At Google, She Oversees $100 Million in Giving. She Thinks Companies Should Do More.
As president of Google.org, Jacquelline Fuller runs one of the nation’s biggest and most unusual corporate-philanthropy operations. The charitable grant-making arm of the internet search-engine giant gives about $100 million to charity each year; in 2016, $50 million went to organizations and programs in the Bay Area. (Google’s parent company had revenue of $90.3 billion in 2016; it is currently valued at $650 billion.)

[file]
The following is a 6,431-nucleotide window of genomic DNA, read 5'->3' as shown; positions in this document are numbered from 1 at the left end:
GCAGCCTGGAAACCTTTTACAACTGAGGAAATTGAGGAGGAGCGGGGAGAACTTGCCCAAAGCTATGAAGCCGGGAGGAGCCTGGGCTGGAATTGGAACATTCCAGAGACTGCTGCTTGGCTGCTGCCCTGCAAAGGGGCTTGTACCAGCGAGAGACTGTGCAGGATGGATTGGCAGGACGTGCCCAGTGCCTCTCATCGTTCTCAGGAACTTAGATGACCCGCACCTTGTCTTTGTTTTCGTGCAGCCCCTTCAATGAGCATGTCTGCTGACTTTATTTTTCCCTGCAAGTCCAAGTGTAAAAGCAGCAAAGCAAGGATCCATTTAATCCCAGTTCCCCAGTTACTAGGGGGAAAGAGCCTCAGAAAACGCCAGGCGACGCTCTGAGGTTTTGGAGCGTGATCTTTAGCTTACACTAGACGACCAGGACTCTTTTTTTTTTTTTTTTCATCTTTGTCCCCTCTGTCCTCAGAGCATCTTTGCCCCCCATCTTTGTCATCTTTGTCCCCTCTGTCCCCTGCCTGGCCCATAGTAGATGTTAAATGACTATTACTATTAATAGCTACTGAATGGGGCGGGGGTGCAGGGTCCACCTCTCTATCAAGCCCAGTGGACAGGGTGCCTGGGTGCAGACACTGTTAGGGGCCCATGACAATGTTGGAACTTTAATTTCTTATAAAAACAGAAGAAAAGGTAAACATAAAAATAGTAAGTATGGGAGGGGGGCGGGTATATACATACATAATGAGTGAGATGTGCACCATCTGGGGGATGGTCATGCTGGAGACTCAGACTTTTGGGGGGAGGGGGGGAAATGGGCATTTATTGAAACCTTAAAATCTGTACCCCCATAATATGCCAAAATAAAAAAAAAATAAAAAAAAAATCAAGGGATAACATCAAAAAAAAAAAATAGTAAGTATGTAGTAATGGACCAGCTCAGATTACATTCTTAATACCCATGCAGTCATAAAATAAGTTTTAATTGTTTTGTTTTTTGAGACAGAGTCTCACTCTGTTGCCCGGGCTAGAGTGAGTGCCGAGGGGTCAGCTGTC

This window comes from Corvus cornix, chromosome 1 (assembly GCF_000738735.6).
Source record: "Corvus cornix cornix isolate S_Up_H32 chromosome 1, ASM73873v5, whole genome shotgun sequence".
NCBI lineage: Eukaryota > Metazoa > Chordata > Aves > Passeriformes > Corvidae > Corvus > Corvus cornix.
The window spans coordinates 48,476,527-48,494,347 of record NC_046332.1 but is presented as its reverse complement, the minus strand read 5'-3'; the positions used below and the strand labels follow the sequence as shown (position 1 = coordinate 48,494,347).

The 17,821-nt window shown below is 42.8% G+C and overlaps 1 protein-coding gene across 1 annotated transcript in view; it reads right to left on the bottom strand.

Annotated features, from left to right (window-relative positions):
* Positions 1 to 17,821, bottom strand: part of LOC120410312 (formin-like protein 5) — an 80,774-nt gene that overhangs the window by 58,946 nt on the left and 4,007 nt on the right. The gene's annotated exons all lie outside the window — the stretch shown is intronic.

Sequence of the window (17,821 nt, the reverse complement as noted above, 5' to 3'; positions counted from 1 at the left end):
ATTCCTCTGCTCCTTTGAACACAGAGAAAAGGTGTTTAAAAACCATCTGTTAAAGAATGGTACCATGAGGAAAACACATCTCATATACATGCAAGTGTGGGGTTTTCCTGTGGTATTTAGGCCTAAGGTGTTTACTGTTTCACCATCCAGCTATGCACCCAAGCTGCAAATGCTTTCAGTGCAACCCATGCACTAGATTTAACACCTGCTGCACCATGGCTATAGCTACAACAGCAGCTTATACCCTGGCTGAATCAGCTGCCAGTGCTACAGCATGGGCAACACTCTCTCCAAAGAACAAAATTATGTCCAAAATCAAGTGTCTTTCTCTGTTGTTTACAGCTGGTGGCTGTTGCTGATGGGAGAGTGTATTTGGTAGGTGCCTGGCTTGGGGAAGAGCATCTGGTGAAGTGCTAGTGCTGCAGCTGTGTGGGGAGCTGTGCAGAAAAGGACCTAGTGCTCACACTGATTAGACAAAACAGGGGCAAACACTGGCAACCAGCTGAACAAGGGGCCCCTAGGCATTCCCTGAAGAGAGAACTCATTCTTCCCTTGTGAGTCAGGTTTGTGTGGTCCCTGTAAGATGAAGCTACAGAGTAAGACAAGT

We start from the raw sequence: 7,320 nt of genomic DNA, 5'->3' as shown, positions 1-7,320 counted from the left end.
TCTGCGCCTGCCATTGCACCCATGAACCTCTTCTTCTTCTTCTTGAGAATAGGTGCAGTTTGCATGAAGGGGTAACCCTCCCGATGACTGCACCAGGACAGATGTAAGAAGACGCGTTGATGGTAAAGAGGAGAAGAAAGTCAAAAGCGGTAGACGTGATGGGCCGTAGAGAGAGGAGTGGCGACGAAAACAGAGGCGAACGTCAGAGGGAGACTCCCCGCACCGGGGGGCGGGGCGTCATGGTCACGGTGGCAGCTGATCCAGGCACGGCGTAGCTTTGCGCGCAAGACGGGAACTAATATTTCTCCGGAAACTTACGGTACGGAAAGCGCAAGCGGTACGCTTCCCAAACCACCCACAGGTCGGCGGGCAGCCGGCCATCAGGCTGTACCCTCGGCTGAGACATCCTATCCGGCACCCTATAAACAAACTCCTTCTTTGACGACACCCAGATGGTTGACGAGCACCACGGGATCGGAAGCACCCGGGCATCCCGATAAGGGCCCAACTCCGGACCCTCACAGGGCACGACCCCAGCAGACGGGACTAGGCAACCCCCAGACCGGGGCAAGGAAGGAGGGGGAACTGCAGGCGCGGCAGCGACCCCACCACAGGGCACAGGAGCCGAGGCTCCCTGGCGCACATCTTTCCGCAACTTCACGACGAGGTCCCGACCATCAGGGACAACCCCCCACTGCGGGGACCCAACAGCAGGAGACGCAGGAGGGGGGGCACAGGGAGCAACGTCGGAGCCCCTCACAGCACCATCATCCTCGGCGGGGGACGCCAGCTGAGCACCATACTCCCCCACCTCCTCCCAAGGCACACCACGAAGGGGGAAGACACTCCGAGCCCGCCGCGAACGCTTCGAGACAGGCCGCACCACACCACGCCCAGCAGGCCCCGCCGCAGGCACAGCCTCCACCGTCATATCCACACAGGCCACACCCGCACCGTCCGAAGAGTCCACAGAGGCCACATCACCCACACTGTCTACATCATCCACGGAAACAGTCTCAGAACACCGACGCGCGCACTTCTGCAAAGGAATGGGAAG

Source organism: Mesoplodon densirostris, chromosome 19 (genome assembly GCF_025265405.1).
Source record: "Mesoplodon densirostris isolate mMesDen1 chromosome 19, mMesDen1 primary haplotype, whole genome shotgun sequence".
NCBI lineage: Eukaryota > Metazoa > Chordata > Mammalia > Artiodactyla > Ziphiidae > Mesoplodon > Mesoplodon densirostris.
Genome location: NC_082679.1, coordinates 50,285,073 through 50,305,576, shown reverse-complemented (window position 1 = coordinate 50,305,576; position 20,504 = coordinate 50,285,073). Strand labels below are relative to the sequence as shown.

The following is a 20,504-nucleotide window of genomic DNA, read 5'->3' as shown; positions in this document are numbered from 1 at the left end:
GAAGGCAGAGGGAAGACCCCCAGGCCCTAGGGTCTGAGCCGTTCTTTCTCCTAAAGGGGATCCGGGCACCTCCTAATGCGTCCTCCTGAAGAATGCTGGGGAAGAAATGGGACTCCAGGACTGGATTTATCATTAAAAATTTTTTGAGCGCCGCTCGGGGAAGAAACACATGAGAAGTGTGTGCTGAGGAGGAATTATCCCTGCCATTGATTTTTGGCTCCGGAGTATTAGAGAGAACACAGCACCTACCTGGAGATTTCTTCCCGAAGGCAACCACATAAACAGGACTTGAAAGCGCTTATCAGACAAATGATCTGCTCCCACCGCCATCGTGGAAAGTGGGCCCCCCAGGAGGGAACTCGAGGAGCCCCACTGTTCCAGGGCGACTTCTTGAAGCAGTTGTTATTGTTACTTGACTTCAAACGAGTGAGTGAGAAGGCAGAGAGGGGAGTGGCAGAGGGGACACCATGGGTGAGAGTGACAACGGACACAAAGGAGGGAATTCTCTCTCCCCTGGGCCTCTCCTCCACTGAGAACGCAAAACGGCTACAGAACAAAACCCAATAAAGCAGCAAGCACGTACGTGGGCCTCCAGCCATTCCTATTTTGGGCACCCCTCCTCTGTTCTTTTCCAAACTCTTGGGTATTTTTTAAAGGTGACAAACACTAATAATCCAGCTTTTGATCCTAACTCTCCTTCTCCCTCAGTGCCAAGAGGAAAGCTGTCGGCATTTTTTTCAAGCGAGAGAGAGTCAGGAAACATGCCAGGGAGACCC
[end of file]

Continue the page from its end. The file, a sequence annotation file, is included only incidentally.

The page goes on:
So far in 2017, Google.org has made several multimillion-dollar charitable commitments. In February, it announced $11.5 million in new grants focused on racial equity and the criminal-justice system. The money will support the Center for Policing Equity, which tracks national statistics on police behavior, Impact Justice, whose restorative-justice project keeps young people of color out of juvenile detention, and two California nonprofits that gather and share data about courts and prisons, among other work. And last week, Google.org announced a $1 million commitment to create a Latino nonprofit accelerator with the Latino Community Foundation, which will provide support to organizations that serve and are led by Latinos in the Bay Area . . .